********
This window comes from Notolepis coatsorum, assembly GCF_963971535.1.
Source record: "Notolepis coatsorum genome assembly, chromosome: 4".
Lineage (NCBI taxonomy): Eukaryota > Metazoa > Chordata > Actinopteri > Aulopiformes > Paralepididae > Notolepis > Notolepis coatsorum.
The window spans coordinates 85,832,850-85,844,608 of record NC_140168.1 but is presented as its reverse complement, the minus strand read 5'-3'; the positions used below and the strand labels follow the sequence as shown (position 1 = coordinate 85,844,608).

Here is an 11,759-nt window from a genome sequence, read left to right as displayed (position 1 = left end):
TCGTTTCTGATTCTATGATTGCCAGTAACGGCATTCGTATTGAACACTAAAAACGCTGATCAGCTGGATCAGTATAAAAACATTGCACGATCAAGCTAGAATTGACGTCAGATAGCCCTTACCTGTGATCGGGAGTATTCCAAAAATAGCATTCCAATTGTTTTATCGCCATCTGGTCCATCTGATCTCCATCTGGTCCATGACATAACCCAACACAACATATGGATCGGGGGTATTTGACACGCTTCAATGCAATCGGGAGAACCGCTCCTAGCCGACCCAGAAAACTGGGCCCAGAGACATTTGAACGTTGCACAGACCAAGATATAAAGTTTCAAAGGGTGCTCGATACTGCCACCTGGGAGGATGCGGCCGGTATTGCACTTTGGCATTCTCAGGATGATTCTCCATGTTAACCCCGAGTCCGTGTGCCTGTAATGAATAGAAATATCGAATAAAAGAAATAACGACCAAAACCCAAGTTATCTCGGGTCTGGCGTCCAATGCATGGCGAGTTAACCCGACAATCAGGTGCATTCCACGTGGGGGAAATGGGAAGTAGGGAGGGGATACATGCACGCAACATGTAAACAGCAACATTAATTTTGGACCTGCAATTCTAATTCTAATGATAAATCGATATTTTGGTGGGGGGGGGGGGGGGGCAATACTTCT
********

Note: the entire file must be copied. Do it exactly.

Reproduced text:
This window comes from Notolepis coatsorum, assembly GCF_963971535.1.
Source record: "Notolepis coatsorum genome assembly, chromosome: 4".
Lineage (NCBI taxonomy): Eukaryota > Metazoa > Chordata > Actinopteri > Aulopiformes > Paralepididae > Notolepis > Notolepis coatsorum.
The window spans coordinates 85,832,850-85,844,608 of record NC_140168.1 but is presented as its reverse complement, the minus strand read 5'-3'; the positions used below and the strand labels follow the sequence as shown (position 1 = coordinate 85,844,608).

Here is an 11,759-nt window from a genome sequence, read left to right as displayed (position 1 = left end):
TCGTTTCTGATTCTATGATTGCCAGTAACGGCATTCGTATTGAACACTAAAAACGCTGATCAGCTGGATCAGTATAAAAACATTGCACGATCAAGCTAGAATTGACGTCAGATAGCCCTTACCTGTGATCGGGAGTATTCCAAAAATAGCATTCCAATTGTTTTATCGCCATCTGGTCCATCTGATCTCCATCTGGTCCATGACATAACCCAACACAACATATGGATCGGGGGTATTTGACACGCTTCAATGCAATCGGGAGAACCGCTCCTAGCCGACCCAGAAAACTGGGCCCAGAGACATTTGAACGTTGCACAGACCAAGATATAAAGTTTCAAAGGGTGCTCGATACTGCCACCTGGGAGGATGCGGCCGGTATTGCACTTTGGCATTCTCAGGATGATTCTCCATGTTAACCCCGAGTCCGTGTGCCTGTAATGAATAGAAATATCGAATAAAAGAAATAACGACCAAAACCCAAGTTATCTCGGGTCTGGCGTCCAATGCATGGCGAGTTAACCCGACAATCAGGTGCATTCCACGTGGGGGAAATGGGAAGTAGGGAGGGGATACATGCACGCAACATGTAAACAGCAACATTAATTTTGGACCTGCAATTCTAATTCTAATGATAAATCGATATTTTGGTGGGGGGGGGGGGGGGGCAATACTTCT